Felony Cannabis Convictions In Wash. Down Significantly Since Legalization
(But that is not complete story)
The sharp drop in felony-level marijuana sentences in Washington is not a surprise to Tom McBride, the executive director of the Washington Association of Prosecuting Attorneys. In an email, McBride said a decline in prosecutions was “expected” and “desired” by the public.
He added that legalization had also made it more difficult to establish probable cause in delivery to minors or black market cannabis-related cases “because presence, odor, etc. of marijuana can be legal or not.”
Steve Strachan, executive director of the Washington Association of Sheriffs and Police Chiefs, also said the reduction in prosecutions was to be expected. But he added that a de-emphasis on cannabis enforcement, in part because of the rise in heroin and fentanyl cases, was resulting in more black market marijuana grows with ties to organized crime.
“We need to direct more resources to the illicit [cannabis] grows that we are seeing across the state,” Strachan said in an email.
Garbage from Washington state’s booming pot industry clogs gutters, sewers and landfills
By Kristen Millares Young August 14, 2018 SEATTLE — Washington state’s penchant for getting high is trashing the place.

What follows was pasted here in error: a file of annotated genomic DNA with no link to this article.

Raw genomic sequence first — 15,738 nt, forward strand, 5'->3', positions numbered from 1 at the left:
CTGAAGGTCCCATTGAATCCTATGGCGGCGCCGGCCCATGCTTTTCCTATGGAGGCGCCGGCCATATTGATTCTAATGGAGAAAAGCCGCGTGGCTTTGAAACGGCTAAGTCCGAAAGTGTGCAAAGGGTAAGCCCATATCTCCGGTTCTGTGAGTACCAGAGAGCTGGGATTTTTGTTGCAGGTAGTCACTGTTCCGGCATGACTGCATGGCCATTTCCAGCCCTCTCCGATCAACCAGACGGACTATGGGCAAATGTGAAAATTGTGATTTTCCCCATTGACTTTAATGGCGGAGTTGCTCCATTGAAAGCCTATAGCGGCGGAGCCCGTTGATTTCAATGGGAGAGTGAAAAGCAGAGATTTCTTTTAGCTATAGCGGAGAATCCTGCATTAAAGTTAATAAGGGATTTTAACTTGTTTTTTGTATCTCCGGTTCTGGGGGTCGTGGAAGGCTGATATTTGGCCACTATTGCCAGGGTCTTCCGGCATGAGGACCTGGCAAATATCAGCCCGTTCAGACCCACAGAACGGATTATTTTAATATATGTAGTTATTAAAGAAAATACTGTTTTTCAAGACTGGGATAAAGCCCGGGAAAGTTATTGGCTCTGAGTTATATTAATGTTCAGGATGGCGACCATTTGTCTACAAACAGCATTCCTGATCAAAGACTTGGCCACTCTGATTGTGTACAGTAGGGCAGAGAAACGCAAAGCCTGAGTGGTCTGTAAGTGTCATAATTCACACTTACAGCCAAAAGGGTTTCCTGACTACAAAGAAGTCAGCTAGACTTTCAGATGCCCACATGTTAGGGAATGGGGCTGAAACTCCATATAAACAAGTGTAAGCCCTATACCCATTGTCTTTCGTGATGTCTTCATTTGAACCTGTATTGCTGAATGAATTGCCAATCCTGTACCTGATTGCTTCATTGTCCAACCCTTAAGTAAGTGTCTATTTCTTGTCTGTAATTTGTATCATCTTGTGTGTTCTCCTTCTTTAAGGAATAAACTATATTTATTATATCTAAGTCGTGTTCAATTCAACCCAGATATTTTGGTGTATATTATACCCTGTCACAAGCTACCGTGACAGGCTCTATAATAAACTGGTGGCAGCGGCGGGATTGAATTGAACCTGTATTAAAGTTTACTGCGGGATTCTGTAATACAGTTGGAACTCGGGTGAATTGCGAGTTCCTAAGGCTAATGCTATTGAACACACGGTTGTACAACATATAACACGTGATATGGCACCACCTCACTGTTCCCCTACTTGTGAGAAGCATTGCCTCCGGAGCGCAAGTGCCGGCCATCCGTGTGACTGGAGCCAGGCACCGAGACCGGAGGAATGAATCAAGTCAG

The state requires that landfill-bound harvest leftovers be ground up, mixed with other garbage, bagged and held for days to render it unusable by scavenging smokers. Some rural growers compost their plant waste on site, but Trail Blazin’ Productions is in an urban environment near a methadone clinic. On-site composting is not feasible.
“We keep our garbage in our facility until collection day so the addicts can’t get at it,” Rosellison said. “We grind it up, mix it 50 percent with stuff like our office garbage and pour bleach or contaminant in there, as well.”
When Rosellison first inquired with her local composter, “they didn’t want our waste,” she said. “To some of them, we are selling the devil’s lettuce.”
Many states are studying Washington’s laws to create a safe supply chain. But they, like consumers, are not focused on the combined effect of sending hundreds of millions of plastic tubes and Mylar bags into landfills every year. What’s more, many consumers mistakenly try to recycle that packaging.
“We have all these materials coming online that are not recyclable, and they’re causing contamination in the recycling system,” Trim said.